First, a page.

An election that was a win for democracy

If Mark Twain were here to comment on last week’s midterm election, he might write, “Reports of the death of democracy are greatly exaggerated.”

Two years of attacks on the integrity of the fundamental element of a democratic republic—the right of citizens to vote for their representatives in government—instilled doubt about the future of the American democracy among both those who believed election fraud was rampant and those who feared the conspiracy theories alleging fraudulent voting would result in restrictions on the right to vote.

Yet in the Nov. 8 election for congressional, state and local office holders, a larger percentage of voting-age Americans than ever before in a midterm election exercised their voting right.

The strongly held opinions manifested in the current political polarization surely contributed to the record turnout, but it is fair to say it was also driven by citizens asserting their belief in democracy and making a statement: This is my right and I’m exercising it; don’t mess with it.

With some 150 million votes to process, the election was a massive enterprise. Once again, election clerks and officials in every state managed it with few glitches and no evidence of fraudulent voting and vote counting affecting outcomes.

Here in Ozaukee County, County Clerk Julianne Winkelhorst and municipal clerks, as usual, ran a smooth election, processing the votes of amazing turnout of 81% of eligible voters.

Many of the poll workers across the country who made the election possible had been targets of verbal abuse and even death threats from extremists in the thrall of the myth that fraudulent voting caused Donald Trump to lose the last presidential election by nearly 4 million votes.

This time around, election deniers were relatively quiet. An exception was the former president who continues his quest to convince his most devoted followers that he was a victim of illegal voting for Joe Biden. As votes were being counted last week, Trump told supporters at a MAGA rally that voting fraud was the reason his endorsed candidates were falling behind in Pennsylvania, Michigan and Arizona. The assertion was quickly proven untrue in all three states. Nationally, voters expressed their opinion of election integrity by voting against election denier candidates. In every battleground state, election deniers running to be the top election official were defeated.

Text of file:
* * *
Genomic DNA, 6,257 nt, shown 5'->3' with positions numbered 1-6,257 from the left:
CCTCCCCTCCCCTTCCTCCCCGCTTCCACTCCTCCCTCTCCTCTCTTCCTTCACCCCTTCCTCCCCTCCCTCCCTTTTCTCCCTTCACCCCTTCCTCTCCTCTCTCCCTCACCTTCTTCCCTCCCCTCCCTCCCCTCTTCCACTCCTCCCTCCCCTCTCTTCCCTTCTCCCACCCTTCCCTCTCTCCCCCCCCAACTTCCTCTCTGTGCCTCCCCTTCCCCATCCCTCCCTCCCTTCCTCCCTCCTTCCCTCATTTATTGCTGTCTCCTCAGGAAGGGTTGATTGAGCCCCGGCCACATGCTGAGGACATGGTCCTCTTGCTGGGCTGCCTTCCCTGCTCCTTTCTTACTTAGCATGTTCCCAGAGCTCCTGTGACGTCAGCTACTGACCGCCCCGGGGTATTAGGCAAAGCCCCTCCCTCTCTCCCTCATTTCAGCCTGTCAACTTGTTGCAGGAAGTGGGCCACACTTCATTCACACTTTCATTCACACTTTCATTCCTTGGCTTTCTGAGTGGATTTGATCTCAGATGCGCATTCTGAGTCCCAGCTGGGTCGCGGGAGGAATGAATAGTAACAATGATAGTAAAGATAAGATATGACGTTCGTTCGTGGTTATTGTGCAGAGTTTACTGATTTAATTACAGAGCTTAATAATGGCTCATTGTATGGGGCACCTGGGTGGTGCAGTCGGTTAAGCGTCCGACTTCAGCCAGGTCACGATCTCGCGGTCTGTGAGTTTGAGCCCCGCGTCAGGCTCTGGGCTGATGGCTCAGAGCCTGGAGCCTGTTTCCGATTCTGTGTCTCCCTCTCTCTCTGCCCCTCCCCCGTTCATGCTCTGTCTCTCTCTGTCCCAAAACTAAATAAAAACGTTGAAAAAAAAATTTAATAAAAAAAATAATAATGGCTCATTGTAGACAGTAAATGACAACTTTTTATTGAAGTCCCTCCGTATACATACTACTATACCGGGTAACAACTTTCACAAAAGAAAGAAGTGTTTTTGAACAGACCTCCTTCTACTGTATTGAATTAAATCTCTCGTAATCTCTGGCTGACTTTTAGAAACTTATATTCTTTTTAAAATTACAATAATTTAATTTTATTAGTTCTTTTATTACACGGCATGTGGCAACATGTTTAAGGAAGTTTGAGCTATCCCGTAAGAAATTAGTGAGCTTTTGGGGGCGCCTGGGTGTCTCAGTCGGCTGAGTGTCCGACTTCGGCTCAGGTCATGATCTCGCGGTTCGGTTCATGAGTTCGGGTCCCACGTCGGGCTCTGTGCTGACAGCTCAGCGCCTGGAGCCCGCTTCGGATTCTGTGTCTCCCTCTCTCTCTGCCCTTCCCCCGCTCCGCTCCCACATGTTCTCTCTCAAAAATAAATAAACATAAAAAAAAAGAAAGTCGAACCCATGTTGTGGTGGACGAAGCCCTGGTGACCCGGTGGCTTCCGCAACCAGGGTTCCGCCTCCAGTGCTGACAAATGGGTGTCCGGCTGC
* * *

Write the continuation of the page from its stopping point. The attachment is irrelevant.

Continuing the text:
In Wisconsin, the scene of some of the most bitter controversy over alleged irregularities in the 2020 presidential election, not a peep of voter fraud rhetoric was heard, not even from Michael Gableman, the former state Supreme Court justice who admitted he didn’t know how elections worked and then spent a year and more than a million taxpayer dollars trying and failing to prove Trump did not lose in Wisconsin.

The outcome of the Wisconsin midterm election itself was an affirmation of voting fairness, with a Republican re-elected as U.S. senator and a Democrat re-elected as governor.

As reassuring as the election was, however, there is still reason to be on guard against threats to voting rights. That was made clear in several states where vigilantes showed up at ballot dropbox sites wearing tactical gear and carrying AR-15 style rifles with the obvious intent of intimidating voters.

Nonetheless, the success of this election stands as a refutation of the bogus claims that widespread voting corruption exists and a reminder of the essential role of the civil servants, whether in rural hamlets, vast metropolises or the thousands of communities in between, who do the basic work of democracy—the election workers.


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Ozaukee Press

Wisconsin’s largest paid circulation community weekly newspaper. Serving Port Washington, Saukville, Grafton, Fredonia, Belgium, as well as Ozaukee County government. Locally owned and printed in Port Washington, Wisconsin.

125 E. Main St.
Port Washington, WI 53074
(262) 284-3494


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